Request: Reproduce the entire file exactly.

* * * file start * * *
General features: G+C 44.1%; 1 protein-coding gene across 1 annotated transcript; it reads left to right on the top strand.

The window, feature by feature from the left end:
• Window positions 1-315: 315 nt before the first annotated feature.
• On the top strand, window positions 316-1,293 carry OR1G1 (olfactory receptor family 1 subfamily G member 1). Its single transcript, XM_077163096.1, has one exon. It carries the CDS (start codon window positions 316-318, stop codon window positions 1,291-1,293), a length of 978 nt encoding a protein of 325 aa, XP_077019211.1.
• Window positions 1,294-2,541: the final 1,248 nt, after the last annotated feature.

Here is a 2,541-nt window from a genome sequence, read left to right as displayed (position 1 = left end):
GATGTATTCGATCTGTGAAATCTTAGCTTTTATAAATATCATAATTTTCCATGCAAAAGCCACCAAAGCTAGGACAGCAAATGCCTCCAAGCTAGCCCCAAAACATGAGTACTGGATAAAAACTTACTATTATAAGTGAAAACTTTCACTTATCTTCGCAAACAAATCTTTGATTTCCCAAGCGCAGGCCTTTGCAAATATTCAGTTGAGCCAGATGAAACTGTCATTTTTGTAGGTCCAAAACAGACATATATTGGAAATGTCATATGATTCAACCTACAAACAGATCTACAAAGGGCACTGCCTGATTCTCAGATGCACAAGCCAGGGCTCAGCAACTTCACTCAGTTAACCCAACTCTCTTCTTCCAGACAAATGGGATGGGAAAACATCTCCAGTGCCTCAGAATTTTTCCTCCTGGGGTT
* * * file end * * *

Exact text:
General features: G+C 44.1%; 1 protein-coding gene across 1 annotated transcript; it reads left to right on the top strand.

The window, feature by feature from the left end:
• Window positions 1-315: 315 nt before the first annotated feature.
• On the top strand, window positions 316-1,293 carry OR1G1 (olfactory receptor family 1 subfamily G member 1). Its single transcript, XM_077163096.1, has one exon. It carries the CDS (start codon window positions 316-318, stop codon window positions 1,291-1,293), a length of 978 nt encoding a protein of 325 aa, XP_077019211.1.
• Window positions 1,294-2,541: the final 1,248 nt, after the last annotated feature.

Here is a 2,541-nt window from a genome sequence, read left to right as displayed (position 1 = left end):
GATGTATTCGATCTGTGAAATCTTAGCTTTTATAAATATCATAATTTTCCATGCAAAAGCCACCAAAGCTAGGACAGCAAATGCCTCCAAGCTAGCCCCAAAACATGAGTACTGGATAAAAACTTACTATTATAAGTGAAAACTTTCACTTATCTTCGCAAACAAATCTTTGATTTCCCAAGCGCAGGCCTTTGCAAATATTCAGTTGAGCCAGATGAAACTGTCATTTTTGTAGGTCCAAAACAGACATATATTGGAAATGTCATATGATTCAACCTACAAACAGATCTACAAAGGGCACTGCCTGATTCTCAGATGCACAAGCCAGGGCTCAGCAACTTCACTCAGTTAACCCAACTCTCTTCTTCCAGACAAATGGGATGGGAAAACATCTCCAGTGCCTCAGAATTTTTCCTCCTGGGGTT